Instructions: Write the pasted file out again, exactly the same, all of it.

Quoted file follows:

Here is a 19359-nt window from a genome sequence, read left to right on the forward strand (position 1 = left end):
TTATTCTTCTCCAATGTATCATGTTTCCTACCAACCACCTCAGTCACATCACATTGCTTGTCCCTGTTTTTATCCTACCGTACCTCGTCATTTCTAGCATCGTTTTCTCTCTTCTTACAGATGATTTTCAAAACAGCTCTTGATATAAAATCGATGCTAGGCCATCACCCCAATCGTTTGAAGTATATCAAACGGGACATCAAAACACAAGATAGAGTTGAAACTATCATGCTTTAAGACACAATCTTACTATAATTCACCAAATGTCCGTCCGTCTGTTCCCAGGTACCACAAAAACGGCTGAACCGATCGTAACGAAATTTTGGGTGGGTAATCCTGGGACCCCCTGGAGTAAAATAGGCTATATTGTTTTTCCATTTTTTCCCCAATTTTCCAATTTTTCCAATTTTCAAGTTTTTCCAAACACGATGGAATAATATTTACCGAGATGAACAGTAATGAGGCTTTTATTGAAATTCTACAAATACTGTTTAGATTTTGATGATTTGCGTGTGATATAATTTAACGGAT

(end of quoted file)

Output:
Here is a 19359-nt window from a genome sequence, read left to right on the forward strand (position 1 = left end):
TTATTCTTCTCCAATGTATCATGTTTCCTACCAACCACCTCAGTCACATCACATTGCTTGTCCCTGTTTTTATCCTACCGTACCTCGTCATTTCTAGCATCGTTTTCTCTCTTCTTACAGATGATTTTCAAAACAGCTCTTGATATAAAATCGATGCTAGGCCATCACCCCAATCGTTTGAAGTATATCAAACGGGACATCAAAACACAAGATAGAGTTGAAACTATCATGCTTTAAGACACAATCTTACTATAATTCACCAAATGTCCGTCCGTCTGTTCCCAGGTACCACAAAAACGGCTGAACCGATCGTAACGAAATTTTGGGTGGGTAATCCTGGGACCCCCTGGAGTAAAATAGGCTATATTGTTTTTCCATTTTTTCCCCAATTTTCCAATTTTTCCAATTTTCAAGTTTTTCCAAACACGATGGAATAATATTTACCGAGATGAACAGTAATGAGGCTTTTATTGAAATTCTACAAATACTGTTTAGATTTTGATGATTTGCGTGTGATATAATTTAACGGAT